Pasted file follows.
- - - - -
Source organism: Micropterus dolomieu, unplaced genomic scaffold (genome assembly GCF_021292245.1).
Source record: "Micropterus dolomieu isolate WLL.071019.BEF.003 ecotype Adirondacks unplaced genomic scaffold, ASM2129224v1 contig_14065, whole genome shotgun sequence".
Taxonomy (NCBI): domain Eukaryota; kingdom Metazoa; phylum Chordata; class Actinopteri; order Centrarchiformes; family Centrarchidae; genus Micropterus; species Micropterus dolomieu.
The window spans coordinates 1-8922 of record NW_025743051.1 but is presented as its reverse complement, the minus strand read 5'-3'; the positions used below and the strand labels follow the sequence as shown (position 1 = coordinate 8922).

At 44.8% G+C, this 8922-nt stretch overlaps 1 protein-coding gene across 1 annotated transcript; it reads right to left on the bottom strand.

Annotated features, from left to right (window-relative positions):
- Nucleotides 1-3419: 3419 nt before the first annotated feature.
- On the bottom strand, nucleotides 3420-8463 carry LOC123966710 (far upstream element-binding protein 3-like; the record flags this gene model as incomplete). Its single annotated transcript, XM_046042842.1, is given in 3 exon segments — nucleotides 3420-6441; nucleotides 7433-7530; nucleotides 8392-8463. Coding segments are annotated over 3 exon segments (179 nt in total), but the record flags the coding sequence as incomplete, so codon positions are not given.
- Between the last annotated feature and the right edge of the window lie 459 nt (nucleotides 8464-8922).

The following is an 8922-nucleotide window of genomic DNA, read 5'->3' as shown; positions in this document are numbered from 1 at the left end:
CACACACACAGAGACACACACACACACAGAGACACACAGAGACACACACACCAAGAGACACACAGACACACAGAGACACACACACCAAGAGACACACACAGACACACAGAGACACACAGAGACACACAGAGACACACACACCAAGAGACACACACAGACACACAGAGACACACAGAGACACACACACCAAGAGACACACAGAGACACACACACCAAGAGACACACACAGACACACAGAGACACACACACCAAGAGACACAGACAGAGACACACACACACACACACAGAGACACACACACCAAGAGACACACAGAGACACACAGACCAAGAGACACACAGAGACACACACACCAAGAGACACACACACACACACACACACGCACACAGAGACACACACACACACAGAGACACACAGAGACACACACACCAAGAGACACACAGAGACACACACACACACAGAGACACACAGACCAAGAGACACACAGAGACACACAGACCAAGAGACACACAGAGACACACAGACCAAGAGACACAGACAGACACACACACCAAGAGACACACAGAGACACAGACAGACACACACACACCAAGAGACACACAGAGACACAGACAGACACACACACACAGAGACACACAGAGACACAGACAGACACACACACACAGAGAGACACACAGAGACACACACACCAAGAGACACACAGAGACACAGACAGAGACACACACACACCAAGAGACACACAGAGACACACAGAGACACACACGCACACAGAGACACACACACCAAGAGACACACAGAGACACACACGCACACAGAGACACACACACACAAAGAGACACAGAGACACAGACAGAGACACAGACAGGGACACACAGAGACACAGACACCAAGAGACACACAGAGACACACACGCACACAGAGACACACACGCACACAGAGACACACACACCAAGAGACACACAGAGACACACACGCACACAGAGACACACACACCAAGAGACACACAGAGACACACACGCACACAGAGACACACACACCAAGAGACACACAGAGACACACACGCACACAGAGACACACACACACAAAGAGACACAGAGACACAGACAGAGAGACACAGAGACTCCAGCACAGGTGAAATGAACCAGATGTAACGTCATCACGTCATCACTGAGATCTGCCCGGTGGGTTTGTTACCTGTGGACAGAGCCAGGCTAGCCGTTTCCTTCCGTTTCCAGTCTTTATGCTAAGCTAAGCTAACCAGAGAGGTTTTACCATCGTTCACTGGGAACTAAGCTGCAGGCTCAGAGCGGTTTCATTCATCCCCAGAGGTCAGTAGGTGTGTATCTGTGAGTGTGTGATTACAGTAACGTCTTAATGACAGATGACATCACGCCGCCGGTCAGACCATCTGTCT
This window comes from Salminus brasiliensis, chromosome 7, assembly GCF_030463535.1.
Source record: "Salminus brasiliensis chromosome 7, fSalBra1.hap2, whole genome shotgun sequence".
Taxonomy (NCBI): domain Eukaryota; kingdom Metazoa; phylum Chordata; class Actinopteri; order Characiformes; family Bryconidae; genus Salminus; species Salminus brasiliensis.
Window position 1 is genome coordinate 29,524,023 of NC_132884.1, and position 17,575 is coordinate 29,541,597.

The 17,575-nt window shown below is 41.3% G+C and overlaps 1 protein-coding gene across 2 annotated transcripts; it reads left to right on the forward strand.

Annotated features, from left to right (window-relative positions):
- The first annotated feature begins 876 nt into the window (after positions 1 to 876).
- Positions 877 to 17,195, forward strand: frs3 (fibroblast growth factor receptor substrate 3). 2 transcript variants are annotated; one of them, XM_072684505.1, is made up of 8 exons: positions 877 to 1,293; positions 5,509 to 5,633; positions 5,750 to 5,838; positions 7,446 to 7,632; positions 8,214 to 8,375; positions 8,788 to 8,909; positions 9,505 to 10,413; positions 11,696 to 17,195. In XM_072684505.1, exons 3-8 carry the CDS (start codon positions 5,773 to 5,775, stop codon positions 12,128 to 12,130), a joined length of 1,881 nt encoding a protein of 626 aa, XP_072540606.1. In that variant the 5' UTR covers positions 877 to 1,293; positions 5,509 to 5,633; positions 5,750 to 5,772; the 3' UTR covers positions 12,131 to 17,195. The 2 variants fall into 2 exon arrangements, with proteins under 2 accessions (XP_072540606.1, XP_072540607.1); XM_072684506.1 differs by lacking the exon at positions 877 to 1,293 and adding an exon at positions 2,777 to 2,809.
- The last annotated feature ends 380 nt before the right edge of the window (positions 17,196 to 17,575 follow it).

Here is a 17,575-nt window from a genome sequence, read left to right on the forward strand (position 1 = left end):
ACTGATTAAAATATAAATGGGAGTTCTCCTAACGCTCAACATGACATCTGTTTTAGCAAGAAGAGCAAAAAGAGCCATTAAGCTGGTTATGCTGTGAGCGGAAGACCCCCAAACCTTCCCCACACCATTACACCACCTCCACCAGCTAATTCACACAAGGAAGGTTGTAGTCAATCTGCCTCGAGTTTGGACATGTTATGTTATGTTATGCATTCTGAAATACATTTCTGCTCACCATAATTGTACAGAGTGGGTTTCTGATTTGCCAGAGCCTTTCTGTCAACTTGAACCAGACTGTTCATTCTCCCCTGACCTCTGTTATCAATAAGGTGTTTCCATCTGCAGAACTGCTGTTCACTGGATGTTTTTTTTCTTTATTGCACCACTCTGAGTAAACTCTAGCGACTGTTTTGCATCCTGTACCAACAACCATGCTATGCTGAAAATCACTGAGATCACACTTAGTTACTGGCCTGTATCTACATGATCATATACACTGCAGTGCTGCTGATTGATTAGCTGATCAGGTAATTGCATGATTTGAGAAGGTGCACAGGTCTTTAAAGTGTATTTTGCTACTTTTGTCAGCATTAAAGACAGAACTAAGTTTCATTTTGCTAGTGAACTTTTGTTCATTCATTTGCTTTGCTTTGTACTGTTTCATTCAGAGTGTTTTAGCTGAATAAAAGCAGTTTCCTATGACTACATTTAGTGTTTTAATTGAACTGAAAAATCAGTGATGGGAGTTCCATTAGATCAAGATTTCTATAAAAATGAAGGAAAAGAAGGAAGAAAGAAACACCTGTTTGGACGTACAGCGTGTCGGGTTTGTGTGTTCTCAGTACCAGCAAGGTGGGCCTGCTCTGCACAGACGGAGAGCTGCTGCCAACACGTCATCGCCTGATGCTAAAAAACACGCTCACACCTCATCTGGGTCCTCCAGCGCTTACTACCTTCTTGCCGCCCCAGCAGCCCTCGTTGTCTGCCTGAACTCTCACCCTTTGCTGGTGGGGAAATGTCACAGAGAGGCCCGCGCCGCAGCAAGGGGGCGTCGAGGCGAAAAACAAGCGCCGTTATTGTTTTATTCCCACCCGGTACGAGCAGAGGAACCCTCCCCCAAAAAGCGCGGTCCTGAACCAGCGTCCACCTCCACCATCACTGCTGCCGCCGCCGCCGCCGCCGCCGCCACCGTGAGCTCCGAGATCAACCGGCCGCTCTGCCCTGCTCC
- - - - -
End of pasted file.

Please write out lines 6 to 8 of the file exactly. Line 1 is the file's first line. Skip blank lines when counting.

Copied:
Annotated features, from left to right (window-relative positions):
- Nucleotides 1-3419: 3419 nt before the first annotated feature.
- On the bottom strand, nucleotides 3420-8463 carry LOC123966710 (far upstream element-binding protein 3-like; the record flags this gene model as incomplete). Its single annotated transcript, XM_046042842.1, is given in 3 exon segments — nucleotides 3420-6441; nucleotides 7433-7530; nucleotides 8392-8463. Coding segments are annotated over 3 exon segments (179 nt in total), but the record flags the coding sequence as incomplete, so codon positions are not given.